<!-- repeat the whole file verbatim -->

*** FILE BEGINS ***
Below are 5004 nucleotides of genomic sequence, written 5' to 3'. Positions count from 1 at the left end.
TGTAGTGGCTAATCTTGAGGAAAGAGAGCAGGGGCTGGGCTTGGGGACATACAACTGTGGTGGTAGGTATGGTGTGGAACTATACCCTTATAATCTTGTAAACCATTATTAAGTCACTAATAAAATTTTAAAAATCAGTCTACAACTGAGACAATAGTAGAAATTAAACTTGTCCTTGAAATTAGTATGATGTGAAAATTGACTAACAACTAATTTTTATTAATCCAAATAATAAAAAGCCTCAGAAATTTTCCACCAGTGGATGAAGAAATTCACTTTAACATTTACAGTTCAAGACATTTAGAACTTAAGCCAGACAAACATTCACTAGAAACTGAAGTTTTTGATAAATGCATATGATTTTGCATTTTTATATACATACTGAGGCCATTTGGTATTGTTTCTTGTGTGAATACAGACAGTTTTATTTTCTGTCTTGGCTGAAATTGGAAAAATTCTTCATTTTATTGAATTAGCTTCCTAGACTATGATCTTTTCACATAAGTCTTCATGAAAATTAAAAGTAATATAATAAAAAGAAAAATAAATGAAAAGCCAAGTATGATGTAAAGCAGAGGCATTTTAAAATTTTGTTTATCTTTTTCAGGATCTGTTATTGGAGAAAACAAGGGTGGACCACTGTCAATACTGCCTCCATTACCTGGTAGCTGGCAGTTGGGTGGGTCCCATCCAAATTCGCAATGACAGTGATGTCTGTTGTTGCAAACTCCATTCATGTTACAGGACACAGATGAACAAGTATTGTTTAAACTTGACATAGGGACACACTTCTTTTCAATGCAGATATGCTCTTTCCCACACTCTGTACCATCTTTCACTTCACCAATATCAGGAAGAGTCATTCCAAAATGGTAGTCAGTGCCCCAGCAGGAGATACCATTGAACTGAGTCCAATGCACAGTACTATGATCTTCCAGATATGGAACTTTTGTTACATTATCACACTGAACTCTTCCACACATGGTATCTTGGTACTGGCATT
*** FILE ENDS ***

Below are 5004 nucleotides of genomic sequence, written 5' to 3'. Positions count from 1 at the left end.
TGTAGTGGCTAATCTTGAGGAAAGAGAGCAGGGGCTGGGCTTGGGGACATACAACTGTGGTGGTAGGTATGGTGTGGAACTATACCCTTATAATCTTGTAAACCATTATTAAGTCACTAATAAAATTTTAAAAATCAGTCTACAACTGAGACAATAGTAGAAATTAAACTTGTCCTTGAAATTAGTATGATGTGAAAATTGACTAACAACTAATTTTTATTAATCCAAATAATAAAAAGCCTCAGAAATTTTCCACCAGTGGATGAAGAAATTCACTTTAACATTTACAGTTCAAGACATTTAGAACTTAAGCCAGACAAACATTCACTAGAAACTGAAGTTTTTGATAAATGCATATGATTTTGCATTTTTATATACATACTGAGGCCATTTGGTATTGTTTCTTGTGTGAATACAGACAGTTTTATTTTCTGTCTTGGCTGAAATTGGAAAAATTCTTCATTTTATTGAATTAGCTTCCTAGACTATGATCTTTTCACATAAGTCTTCATGAAAATTAAAAGTAATATAATAAAAAGAAAAATAAATGAAAAGCCAAGTATGATGTAAAGCAGAGGCATTTTAAAATTTTGTTTATCTTTTTCAGGATCTGTTATTGGAGAAAACAAGGGTGGACCACTGTCAATACTGCCTCCATTACCTGGTAGCTGGCAGTTGGGTGGGTCCCATCCAAATTCGCAATGACAGTGATGTCTGTTGTTGCAAACTCCATTCATGTTACAGGACACAGATGAACAAGTATTGTTTAAACTTGACATAGGGACACACTTCTTTTCAATGCAGATATGCTCTTTCCCACACTCTGTACCATCTTTCACTTCACCAATATCAGGAAGAGTCATTCCAAAATGGTAGTCAGTGCCCCAGCAGGAGATACCATTGAACTGAGTCCAATGCACAGTACTATGATCTTCCAGATATGGAACTTTTGTTACATTATCACACTGAACTCTTCCACACATGGTATCTTGGTACTGGCATT